Part of the spiel for cryptocurrencies is that they democratize money production. Instead of a centralized authority being responsible for manufacturing physical currency, anyone with a computer and an Internet connection can take part in the process. At least in theory.

The current reality of cryptocurrency is far from that ideal. At the time of writing, the power from the millions of computers on the bitcoin network is close to what Denmark consumes annually. The scale and power of mining operations make mining cryptocurrency financially unsustainable for many everyday users — to say nothing of the technical knowledge and expertise required to get involved.

But a new company is trying to flip that dynamic on its head. Coinmine, a Los Angeles, California-based startup, is designing a device that it says will bring cryptocurrency mining within the reach of average users. Specifically, the company claims that its device, which is priced at $799, will provide “a new level of accessibility into an otherwise confusing activity, and makes crypto easy for everyone.” 

To accomplish this plug-and-play accessibility, Coinmine is designing a physical device and phone application. The physical device, which needs to be connected to a power outlet and local WiFi connection, does the actual mining while the app enables users to switch between different cryptocurrencies for mining based on price movements. The device’s operating system MineOS will power mining. In its first iteration, Coinmine will support mining for Ethereum, Monero, Zcash, and Ethereum Classic. It will also work with bitcoin’s Lightning Network, enabling users to earn fees from routing transactions on the cryptocurrency’s blockchain. Coinmine will take a five percent cut from each mining transaction. The startup has already raised $2 million from notable investors, including Coinbase Ventures and Arrington Capital.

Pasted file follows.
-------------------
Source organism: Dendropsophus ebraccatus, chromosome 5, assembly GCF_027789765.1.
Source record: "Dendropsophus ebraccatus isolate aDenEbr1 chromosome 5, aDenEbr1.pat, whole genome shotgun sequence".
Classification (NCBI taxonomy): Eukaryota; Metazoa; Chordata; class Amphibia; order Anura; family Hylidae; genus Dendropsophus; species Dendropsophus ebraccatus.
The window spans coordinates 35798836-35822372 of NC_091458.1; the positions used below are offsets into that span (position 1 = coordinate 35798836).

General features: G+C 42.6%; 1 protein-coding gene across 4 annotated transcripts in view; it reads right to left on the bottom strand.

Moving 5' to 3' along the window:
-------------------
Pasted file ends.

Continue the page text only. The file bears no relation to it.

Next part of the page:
Will Coinmine Be Profitable for Users? 

Given the crash in cryptocurrency prices this year, that might be a valid question to ask of Coinmine. Online publication Futurism plugged in average electricity rates in the United States and current prices for cryptocurrencies into an online calculator and found that, at current rates, users will make negligible profits from using the device. Mining for Ethereum will bring in a profit of $1.37 per month while Monero mining will result in a profit of $0.70 per month. Users mining Ethereum Classic will operate at losses. 

In response to the article published in Futurism, Coinmine CEO Farbood Nivi said the device has future plans to support cryptocurrencies immediately after their launch and before they are listed on cryptocurrency exchanges. This means that users can do their due diligence on a promising cryptocurrency and begin mining it before it is listed on an exchange (and its price goes up) to make profits.

A number of other questions remain unanswered. Some states like Washington are already considering new rate structures for cryptocurrency mining and that will likely affect mining profitability further. There is also the bigger question of supporting mining for cryptocurrencies that already have centralized mining operations. Individual miners who become players in the markets are at the mercy of large mining conglomerates that control the cryptocurrency’s availability in the market. Whether this can be a sustainable and profitable proposition for individual miners in the long term remains to be seen.

Investing in cryptocurrencies and other Initial Coin Offerings ("ICOs") is highly risky and speculative, and this article is not a recommendation by Investopedia or the writer to invest in cryptocurrencies or other ICOs. Since each individual's situation is unique, a qualified professional should always be consulted before making any financial decisions. Investopedia makes no representations or warranties as to the accuracy or timeliness of the information contained herein. As of the date this article was written, the author owns 0.21 bitcoin and 1 Litecoin.